Another weird bit, which could be cool, and is plotcentric (and is now not cool because of the character problem) is the exposition that the future setting and the society of the cats has no technology. So basically something happened that the currently superficially happy (although it's clear that the society is no longer utopian and actually oppressing other species on Third Earth) is in a medieval state where technology is scarce. Technology isn't outlawed per se, but science isn't pursued. It's clear that whatever the new Lion-O's quest is going to be, it's also going to be about finding new (lost) technology and why the society lost the knowledge of that.
Sadly I won't be a part of that TV journey. If you've watched the original, and you see the new ThunderCats, you will see exactly what I mean when I say they've messed up the characters. The characters are messed up though in a way where there's nothing really wrong with them - it's just that they shouldn't be able to exist as they are. Oh, if Snarf could talk.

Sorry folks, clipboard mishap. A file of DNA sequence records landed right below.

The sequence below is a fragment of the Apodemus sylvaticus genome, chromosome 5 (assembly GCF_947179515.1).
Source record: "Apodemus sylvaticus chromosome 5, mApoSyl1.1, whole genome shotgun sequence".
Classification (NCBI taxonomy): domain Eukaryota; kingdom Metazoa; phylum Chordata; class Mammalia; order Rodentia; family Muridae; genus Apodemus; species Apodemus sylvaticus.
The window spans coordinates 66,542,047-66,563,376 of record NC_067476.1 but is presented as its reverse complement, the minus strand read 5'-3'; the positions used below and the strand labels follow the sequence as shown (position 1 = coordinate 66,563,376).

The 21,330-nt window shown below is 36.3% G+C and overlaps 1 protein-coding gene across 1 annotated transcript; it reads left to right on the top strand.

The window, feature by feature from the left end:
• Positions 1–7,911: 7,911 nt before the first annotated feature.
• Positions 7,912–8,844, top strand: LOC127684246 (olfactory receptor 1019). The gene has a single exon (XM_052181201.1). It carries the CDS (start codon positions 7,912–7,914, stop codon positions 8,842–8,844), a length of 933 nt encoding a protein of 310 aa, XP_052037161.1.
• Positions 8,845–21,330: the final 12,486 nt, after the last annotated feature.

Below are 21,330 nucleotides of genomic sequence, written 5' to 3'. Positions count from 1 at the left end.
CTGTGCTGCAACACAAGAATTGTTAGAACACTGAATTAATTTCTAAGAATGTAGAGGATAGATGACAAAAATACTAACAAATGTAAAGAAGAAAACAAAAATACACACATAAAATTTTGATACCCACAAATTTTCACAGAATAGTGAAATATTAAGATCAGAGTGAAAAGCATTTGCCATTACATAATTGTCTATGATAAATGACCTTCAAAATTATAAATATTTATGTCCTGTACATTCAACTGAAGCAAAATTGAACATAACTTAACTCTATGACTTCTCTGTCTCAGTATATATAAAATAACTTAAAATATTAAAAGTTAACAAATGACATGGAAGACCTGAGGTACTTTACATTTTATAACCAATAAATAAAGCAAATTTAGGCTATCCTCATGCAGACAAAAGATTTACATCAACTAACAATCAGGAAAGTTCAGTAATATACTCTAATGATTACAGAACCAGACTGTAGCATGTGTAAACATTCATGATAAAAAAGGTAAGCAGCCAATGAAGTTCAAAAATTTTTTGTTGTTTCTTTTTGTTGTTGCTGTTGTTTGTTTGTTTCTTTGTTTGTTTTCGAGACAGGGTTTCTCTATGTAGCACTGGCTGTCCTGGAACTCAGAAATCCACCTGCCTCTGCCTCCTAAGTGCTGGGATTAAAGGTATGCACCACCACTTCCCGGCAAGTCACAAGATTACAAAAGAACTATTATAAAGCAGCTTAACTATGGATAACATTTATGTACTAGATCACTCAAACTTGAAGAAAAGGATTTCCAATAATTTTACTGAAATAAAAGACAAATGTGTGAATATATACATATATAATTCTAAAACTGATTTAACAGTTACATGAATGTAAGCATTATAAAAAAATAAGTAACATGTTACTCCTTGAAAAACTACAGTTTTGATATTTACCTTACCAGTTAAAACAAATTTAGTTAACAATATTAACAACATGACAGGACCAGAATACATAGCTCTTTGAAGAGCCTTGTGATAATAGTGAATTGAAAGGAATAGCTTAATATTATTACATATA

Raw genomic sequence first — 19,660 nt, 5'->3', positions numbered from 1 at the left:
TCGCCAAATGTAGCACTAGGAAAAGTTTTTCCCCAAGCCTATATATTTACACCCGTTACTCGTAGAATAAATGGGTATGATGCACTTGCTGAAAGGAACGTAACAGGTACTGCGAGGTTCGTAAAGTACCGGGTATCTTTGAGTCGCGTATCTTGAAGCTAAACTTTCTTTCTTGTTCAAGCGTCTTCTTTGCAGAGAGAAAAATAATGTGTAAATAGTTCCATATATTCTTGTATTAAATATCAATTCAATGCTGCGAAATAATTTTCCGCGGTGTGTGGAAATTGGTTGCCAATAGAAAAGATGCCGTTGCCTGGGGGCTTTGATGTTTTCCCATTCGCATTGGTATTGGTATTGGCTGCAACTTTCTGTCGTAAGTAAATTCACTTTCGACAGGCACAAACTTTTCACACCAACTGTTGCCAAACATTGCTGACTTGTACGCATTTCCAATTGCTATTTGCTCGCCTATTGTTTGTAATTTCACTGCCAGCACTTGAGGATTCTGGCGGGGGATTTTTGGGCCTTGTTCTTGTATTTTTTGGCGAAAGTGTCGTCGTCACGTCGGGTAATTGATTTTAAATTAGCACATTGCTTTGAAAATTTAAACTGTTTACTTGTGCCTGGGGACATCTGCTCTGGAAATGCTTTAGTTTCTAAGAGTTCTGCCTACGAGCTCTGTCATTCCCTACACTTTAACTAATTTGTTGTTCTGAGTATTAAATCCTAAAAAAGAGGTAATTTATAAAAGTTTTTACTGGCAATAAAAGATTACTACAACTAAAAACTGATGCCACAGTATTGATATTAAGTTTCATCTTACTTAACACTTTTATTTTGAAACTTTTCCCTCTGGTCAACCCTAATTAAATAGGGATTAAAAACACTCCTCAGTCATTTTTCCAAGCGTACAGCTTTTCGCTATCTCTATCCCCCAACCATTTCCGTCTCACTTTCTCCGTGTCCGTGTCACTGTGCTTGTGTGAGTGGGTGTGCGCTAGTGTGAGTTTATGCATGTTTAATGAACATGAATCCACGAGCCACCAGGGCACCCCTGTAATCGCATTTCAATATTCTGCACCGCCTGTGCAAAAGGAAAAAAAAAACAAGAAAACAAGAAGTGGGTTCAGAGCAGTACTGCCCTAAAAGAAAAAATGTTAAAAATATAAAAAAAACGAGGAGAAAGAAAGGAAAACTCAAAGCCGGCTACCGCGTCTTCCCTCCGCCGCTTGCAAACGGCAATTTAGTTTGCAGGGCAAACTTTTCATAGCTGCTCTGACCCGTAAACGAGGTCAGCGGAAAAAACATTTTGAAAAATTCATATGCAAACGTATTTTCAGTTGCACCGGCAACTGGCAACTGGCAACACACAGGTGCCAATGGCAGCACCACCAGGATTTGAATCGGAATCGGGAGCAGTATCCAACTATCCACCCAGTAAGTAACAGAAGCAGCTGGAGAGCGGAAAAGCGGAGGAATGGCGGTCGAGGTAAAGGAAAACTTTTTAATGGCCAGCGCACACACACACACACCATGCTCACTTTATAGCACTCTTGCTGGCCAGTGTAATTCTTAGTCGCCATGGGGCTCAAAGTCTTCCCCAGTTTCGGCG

ALSO READ: The first trailer of the new ThunderCats updated cartoon series.
ALSO READ: The first official look at the new new ThunderCats series starting in 2011 on The Cartoon Network.
ALSO READ: The new Lion-O in The Cartoon Network's new ThunderCats animation show.
ALSO READ: Mumm-Ra will NOT be happy. The Cartoon Network is reviving the classic 80s animation series ThunderCats.